Blind Rochester athletes take to the diamond

June 23, 2018 07:02 PM

It wasn't a no hitter, and there were no grand slams, instead it was the athletes themselves that were incredible.

At Grace and Truth Sports Park Saturday, two baseball teams met and played a game. It seems like an ordinary sight in the summertime, but this is no ordinary game. This is beep baseball, where the baseball and bases emit a chirping noise, and the players are all, in some capacity, blind.

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"The reason that we wear these blindfolds is because there is a long spectrum of vision loss, and so everything from people who are just barely legally blind or visually impaired to people with no light perception like myself," explained Kirstyn Smith, a beep baseball player. "To even the playing field, we all wear these blindfolds."

Smith and the Rochester Pioneers took part in a beep baseball tournament Saturday, with teams from around the country playing one another throughout the day. The game is modeled off American baseball, but makes adjustments to work around the athletes' visual impairments.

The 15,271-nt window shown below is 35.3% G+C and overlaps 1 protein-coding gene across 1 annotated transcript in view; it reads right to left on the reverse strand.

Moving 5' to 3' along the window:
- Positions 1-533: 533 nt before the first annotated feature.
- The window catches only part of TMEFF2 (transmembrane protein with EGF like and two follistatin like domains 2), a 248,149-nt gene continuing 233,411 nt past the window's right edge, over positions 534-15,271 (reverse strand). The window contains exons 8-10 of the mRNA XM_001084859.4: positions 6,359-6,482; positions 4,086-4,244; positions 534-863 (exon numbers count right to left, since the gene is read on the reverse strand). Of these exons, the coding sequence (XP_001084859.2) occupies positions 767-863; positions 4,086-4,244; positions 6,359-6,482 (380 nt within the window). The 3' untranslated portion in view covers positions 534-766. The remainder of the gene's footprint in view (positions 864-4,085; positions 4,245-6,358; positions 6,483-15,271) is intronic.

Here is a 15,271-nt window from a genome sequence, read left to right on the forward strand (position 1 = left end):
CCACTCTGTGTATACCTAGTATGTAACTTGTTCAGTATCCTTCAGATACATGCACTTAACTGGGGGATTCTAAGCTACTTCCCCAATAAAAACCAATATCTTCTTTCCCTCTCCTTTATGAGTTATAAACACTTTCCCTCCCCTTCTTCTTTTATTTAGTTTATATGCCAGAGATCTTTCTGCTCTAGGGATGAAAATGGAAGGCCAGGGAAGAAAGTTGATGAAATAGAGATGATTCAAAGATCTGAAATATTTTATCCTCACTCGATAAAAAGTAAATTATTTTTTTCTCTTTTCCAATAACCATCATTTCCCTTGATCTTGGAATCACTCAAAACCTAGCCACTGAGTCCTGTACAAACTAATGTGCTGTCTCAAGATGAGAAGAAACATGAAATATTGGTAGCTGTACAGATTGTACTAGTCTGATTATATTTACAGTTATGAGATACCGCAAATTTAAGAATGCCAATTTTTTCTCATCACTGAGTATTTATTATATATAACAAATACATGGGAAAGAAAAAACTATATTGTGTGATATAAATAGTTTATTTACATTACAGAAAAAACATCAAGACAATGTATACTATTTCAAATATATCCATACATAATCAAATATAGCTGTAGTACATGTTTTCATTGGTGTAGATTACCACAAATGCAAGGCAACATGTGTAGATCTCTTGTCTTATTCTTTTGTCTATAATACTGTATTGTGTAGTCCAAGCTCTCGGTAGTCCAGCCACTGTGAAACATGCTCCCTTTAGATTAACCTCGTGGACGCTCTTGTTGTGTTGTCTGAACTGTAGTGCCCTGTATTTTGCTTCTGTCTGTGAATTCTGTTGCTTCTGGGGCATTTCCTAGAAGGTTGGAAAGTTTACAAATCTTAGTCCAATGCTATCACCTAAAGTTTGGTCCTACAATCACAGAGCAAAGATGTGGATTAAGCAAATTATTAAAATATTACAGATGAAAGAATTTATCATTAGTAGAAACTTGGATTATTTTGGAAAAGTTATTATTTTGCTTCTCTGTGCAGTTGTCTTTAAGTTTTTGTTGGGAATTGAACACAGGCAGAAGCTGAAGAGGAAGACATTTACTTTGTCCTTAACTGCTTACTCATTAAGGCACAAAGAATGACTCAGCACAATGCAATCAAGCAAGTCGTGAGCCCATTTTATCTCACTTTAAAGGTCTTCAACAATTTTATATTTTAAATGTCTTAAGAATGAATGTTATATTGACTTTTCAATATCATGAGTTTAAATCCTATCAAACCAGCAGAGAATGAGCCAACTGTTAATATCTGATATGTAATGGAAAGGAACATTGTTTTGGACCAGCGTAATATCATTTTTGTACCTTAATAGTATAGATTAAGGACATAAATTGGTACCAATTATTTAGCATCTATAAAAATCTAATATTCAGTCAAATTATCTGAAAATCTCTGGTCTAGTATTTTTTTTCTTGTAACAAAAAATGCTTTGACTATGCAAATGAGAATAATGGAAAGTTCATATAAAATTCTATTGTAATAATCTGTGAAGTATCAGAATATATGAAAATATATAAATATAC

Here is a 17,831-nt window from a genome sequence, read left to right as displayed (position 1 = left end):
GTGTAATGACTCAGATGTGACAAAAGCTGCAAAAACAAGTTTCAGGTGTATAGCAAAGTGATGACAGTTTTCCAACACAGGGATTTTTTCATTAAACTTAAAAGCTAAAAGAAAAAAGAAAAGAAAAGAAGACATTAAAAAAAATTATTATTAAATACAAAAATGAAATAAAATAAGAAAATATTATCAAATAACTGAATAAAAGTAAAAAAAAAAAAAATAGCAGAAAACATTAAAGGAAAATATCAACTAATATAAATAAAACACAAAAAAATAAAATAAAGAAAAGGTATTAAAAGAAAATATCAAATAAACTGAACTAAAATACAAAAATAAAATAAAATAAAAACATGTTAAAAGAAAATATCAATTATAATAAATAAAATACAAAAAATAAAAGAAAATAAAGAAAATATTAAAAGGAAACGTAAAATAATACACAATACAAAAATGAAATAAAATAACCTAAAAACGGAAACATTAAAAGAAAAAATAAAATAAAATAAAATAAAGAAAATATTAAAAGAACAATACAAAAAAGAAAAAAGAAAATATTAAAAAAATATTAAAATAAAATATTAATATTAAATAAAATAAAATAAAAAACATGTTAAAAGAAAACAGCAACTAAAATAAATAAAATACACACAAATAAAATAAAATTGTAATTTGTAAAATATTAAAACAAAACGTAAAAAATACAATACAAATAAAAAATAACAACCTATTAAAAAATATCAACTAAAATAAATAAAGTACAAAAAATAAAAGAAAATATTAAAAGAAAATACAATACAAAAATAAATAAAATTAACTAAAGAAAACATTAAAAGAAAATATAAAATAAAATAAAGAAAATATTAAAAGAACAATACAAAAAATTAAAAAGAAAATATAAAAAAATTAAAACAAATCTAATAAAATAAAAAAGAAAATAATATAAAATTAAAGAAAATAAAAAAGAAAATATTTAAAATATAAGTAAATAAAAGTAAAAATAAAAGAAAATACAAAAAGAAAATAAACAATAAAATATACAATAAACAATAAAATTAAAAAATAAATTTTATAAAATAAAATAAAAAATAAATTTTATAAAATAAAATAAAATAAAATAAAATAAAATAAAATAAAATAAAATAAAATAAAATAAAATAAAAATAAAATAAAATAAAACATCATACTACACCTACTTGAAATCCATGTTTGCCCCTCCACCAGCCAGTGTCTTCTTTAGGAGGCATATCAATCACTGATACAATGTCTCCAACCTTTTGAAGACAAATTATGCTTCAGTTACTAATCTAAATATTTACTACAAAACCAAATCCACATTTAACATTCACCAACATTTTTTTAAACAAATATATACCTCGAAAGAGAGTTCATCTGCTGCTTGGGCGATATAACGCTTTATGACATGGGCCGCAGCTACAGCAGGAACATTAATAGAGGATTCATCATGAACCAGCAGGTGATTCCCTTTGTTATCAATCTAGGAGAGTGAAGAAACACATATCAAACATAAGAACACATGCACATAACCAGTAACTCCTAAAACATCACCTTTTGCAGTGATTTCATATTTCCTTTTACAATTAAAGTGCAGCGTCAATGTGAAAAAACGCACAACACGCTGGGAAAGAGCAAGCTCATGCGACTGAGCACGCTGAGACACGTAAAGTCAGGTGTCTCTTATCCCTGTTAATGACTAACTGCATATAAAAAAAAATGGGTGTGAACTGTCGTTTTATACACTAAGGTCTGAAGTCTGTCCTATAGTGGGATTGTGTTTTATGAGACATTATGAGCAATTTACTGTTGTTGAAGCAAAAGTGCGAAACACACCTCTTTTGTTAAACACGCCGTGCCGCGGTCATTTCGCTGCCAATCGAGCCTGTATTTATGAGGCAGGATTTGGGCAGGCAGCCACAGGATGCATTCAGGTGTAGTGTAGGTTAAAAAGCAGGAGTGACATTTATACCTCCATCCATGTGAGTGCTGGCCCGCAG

"So beep baseball is similar to regular American baseball, only there are two bases that make noise and instead of rounding them, once a runner makes contact with a base, it's a run as long as he or she makes it there before the fielder catches the ball. When I say catches the ball, we don't actually wear gloves and catch the ball in the air. We throw our bodies down on the ground and use our whole bodies as a glove, to capture the ball and lift the ball of the ground. It's often more high scoring than regular baseball games and obviously just way more exciting," explained Smith.

The Pioneers are part of the Rochester area blind athletes group, which also features skiers, cyclists, and kayaking. Although these sports are simply a great way to have some fun, participating in these activities also empowers the athletes in their everyday lives.

Smith would continue to say, "what happens on the field really carries into our lives and into our homes and communities and workplaces and schools. We're better empowered and more able to communicate. Participating on this team and watching the growth of each and every one of our players on the field and off the field is tremendous. People with visual impairments often experience depression and a sedentary lifestyle but this program really works to combat those things and get us up off those couches and into every day life."


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